October 6, after local officials took their seats, Tyndale was brought to the cross in the middle of the town square and given a chance to recant. That refused, he was given a moment to pray. English historian John Foxe said he cried out, “Lord, open the King of England’s eyes!”
Then he was bound to the beam, and both an iron chain and a rope were put around his neck. Gunpowder was added to the brush and logs. At the signal of a local official, the executioner, standing behind Tyndale, quickly tightened the noose, strangling him. Then an official took up a lighted torch and handed it to the executioner, who set the wood ablaze.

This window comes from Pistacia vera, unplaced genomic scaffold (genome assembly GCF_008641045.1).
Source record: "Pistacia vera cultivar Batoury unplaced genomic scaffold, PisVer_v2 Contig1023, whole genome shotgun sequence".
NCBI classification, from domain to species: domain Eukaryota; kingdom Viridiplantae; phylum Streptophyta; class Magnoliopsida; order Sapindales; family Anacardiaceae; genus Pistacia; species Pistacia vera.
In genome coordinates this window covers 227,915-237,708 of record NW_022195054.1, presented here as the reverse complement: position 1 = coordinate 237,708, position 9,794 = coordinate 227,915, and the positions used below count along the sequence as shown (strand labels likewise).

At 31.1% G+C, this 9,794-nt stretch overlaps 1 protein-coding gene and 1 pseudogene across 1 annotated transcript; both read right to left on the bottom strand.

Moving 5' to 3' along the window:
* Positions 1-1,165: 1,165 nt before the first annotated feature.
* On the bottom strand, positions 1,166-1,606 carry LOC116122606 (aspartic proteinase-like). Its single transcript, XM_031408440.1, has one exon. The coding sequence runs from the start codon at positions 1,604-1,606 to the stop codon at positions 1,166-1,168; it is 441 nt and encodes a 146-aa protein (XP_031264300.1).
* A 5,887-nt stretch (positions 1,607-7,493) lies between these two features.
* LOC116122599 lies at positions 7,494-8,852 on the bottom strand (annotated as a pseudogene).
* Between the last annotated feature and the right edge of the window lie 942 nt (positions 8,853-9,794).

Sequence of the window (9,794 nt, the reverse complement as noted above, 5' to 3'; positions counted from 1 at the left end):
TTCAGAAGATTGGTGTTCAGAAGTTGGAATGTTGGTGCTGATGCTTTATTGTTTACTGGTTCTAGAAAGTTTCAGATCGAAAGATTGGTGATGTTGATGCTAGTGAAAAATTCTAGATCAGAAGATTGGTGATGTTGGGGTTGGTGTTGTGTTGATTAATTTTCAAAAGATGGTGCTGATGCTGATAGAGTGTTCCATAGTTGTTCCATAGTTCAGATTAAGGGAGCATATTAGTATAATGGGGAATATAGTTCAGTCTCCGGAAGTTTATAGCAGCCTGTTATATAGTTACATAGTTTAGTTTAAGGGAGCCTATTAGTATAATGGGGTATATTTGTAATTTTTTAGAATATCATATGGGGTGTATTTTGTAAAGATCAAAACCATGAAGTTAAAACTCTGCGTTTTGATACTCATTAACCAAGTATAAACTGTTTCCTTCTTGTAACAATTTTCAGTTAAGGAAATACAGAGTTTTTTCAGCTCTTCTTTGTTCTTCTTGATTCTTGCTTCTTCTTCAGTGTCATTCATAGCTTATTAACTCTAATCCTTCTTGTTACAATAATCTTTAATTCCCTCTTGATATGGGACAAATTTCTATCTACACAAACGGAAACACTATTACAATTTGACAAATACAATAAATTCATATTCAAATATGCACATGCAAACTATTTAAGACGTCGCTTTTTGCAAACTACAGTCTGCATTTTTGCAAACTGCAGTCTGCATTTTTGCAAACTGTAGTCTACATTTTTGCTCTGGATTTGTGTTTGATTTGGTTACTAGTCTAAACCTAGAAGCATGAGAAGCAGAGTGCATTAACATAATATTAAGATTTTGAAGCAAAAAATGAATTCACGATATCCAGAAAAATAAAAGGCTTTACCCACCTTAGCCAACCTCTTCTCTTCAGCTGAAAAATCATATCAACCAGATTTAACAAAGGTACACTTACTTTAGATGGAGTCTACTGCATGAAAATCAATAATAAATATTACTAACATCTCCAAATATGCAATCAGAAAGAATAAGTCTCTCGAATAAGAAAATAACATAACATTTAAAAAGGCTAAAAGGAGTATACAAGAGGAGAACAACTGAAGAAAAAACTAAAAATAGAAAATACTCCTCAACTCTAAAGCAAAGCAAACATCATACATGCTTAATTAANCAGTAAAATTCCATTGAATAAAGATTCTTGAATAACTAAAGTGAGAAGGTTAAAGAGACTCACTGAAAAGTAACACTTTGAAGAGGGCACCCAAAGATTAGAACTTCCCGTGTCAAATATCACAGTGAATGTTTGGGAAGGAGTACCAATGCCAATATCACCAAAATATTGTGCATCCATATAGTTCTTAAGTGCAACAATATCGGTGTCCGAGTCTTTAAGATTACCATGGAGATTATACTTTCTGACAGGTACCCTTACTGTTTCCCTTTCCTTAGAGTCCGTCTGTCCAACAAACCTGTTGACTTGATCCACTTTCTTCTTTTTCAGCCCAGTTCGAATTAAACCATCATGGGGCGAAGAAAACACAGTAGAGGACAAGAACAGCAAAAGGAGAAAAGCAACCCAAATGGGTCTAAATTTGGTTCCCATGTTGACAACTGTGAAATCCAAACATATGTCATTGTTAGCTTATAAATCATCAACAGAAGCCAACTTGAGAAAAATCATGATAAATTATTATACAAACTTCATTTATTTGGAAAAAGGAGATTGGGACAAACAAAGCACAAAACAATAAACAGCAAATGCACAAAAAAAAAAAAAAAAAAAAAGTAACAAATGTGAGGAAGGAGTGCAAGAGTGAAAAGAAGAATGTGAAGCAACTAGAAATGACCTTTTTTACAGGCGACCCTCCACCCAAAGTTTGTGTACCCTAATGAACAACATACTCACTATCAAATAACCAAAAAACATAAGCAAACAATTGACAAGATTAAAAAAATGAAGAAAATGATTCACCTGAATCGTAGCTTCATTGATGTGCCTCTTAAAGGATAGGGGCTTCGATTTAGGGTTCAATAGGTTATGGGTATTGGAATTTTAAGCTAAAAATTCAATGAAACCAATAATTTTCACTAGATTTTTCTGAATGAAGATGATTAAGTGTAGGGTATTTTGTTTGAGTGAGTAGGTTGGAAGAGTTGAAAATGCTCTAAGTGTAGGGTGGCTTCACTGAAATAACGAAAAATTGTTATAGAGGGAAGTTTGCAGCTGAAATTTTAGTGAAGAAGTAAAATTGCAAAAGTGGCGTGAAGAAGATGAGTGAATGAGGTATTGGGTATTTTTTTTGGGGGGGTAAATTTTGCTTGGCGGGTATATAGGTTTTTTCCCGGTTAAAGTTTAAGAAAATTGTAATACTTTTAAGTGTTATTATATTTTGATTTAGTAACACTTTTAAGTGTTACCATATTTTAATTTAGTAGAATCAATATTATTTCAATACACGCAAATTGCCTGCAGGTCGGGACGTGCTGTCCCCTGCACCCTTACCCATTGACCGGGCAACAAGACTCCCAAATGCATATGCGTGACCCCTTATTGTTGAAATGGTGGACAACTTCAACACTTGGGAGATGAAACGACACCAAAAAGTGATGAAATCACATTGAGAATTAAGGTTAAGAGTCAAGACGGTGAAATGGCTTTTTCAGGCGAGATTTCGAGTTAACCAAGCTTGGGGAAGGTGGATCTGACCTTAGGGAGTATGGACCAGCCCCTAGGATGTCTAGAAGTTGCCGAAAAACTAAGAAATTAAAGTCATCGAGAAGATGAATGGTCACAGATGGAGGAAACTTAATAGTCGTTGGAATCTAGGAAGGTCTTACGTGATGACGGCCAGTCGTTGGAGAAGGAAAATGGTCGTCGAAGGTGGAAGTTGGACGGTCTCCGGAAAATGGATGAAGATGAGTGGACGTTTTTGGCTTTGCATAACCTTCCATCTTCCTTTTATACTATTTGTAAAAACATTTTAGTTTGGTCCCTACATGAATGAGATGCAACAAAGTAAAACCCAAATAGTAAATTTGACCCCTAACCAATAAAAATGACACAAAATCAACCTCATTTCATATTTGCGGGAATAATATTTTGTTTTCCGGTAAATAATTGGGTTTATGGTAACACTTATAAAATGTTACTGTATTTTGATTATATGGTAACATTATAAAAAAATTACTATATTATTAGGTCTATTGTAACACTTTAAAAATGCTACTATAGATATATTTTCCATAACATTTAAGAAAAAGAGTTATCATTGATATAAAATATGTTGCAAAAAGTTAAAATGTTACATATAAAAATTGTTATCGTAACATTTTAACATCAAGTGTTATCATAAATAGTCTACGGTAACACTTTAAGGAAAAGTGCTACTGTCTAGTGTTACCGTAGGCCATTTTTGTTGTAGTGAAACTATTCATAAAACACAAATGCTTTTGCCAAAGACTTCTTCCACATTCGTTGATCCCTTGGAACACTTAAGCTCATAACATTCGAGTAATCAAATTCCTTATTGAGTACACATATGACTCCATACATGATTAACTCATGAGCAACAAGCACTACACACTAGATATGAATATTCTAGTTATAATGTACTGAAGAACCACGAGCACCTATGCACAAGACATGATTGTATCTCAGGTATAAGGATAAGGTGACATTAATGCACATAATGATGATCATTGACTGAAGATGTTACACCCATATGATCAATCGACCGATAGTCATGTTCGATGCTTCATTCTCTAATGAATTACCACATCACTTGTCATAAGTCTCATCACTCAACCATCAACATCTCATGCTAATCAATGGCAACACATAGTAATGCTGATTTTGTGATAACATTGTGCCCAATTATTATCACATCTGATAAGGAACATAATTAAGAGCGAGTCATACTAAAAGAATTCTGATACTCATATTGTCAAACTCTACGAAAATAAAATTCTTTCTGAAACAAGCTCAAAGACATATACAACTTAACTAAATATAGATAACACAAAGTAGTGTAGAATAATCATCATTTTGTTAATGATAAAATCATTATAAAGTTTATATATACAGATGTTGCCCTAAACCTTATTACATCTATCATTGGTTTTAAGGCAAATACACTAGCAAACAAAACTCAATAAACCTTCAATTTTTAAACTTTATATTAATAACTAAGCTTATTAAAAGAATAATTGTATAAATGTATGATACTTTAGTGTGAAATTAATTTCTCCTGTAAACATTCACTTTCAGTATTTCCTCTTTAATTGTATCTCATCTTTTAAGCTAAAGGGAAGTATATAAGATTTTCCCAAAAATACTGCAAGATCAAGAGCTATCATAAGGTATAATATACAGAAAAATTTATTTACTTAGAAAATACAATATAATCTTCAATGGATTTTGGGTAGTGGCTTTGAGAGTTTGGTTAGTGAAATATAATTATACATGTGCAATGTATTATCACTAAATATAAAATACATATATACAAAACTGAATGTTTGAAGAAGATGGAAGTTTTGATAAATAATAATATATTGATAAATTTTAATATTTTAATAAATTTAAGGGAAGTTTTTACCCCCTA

One other brief report of that distant scene has come down to us. It is found in a letter from an English agent to Lord Cromwell two months later. “They speak much,” he wrote, “of the patient sufferance of Master Tyndale at the time of his execution.”*
*M. Galli and T. Olsen, 131 Christians everyone should know (p. 350).